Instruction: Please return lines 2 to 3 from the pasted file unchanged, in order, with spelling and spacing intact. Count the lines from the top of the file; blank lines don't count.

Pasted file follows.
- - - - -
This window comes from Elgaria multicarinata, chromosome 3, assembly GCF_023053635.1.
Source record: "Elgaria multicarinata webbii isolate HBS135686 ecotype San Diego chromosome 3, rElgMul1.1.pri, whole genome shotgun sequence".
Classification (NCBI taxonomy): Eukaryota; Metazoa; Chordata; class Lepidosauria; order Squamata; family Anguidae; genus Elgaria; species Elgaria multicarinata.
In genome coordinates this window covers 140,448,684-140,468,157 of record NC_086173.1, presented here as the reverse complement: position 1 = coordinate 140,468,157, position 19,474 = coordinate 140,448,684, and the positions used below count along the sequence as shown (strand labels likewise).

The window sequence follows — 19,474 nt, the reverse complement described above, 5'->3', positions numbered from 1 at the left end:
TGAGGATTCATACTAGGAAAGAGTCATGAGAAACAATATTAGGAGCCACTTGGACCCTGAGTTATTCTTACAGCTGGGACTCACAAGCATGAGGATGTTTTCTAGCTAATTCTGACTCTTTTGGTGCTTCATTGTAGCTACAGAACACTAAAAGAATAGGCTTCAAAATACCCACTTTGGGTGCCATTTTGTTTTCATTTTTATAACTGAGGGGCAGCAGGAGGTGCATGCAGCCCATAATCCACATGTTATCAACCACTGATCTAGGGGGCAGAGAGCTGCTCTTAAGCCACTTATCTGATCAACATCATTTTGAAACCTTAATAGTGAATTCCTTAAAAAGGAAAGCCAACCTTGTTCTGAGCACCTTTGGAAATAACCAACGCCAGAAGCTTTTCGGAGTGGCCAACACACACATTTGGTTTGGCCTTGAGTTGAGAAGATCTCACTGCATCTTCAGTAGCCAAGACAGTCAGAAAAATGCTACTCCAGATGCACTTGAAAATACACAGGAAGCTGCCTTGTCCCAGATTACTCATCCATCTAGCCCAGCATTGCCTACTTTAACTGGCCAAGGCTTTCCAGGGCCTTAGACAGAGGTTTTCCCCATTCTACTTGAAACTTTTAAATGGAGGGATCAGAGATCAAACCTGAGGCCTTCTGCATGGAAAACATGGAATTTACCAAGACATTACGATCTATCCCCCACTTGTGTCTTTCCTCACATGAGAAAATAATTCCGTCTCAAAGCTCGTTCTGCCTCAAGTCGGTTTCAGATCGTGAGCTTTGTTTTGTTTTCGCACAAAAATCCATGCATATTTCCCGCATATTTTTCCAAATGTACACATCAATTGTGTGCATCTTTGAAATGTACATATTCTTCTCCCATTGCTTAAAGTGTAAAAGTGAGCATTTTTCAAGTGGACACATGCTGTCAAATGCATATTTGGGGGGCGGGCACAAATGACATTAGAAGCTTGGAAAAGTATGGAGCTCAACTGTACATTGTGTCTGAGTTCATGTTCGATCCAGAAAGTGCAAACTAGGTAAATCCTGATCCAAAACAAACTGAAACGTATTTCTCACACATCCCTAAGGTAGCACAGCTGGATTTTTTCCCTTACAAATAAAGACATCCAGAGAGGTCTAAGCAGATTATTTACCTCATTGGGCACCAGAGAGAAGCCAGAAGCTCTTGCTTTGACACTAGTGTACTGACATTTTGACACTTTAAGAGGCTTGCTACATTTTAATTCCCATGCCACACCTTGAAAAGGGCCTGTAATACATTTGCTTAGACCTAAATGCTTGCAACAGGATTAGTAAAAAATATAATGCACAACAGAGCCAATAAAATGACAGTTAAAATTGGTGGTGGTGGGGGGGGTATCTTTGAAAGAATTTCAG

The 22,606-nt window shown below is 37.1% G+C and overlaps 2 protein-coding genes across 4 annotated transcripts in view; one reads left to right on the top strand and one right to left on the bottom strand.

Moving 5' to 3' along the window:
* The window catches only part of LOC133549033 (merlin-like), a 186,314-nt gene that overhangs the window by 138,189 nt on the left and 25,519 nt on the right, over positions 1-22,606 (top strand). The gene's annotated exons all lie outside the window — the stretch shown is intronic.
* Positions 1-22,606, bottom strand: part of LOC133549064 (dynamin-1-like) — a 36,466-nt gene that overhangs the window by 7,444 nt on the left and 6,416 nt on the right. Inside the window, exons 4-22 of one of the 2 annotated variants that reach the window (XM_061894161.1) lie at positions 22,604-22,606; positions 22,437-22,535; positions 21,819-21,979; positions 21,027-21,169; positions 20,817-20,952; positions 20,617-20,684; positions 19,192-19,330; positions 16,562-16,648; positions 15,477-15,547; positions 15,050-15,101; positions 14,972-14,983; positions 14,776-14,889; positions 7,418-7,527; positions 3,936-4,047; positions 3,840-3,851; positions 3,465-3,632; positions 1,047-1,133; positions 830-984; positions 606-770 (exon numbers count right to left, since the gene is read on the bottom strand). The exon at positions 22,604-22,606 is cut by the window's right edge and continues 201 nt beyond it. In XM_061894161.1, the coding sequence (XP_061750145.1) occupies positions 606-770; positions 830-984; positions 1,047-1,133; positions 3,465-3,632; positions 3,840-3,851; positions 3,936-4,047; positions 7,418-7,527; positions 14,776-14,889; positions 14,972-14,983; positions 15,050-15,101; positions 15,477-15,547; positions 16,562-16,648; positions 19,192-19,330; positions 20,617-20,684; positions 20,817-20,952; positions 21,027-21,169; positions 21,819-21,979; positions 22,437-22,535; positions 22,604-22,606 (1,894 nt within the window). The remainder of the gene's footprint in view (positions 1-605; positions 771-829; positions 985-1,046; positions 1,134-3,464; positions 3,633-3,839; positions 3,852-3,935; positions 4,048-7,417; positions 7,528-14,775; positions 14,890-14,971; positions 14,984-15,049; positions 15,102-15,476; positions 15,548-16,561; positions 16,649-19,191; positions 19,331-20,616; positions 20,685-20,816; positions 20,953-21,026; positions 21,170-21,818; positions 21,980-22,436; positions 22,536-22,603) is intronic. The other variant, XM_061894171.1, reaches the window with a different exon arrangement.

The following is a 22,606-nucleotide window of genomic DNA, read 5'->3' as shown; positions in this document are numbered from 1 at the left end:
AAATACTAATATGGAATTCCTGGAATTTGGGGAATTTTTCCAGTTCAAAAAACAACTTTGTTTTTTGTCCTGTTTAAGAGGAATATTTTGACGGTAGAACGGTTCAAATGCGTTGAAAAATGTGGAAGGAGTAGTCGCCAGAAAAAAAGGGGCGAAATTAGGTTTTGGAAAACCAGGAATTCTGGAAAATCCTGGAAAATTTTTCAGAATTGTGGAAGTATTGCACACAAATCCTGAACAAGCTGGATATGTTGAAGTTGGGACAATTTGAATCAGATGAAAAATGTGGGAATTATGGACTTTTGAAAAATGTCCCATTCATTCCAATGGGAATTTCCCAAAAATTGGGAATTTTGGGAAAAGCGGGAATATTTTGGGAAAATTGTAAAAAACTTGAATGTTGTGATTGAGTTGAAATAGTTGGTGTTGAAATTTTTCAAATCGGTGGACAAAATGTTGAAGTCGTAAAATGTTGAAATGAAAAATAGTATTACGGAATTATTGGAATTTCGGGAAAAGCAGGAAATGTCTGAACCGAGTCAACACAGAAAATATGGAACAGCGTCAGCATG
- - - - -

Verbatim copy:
Source record: "Elgaria multicarinata webbii isolate HBS135686 ecotype San Diego chromosome 3, rElgMul1.1.pri, whole genome shotgun sequence".
Classification (NCBI taxonomy): Eukaryota; Metazoa; Chordata; class Lepidosauria; order Squamata; family Anguidae; genus Elgaria; species Elgaria multicarinata.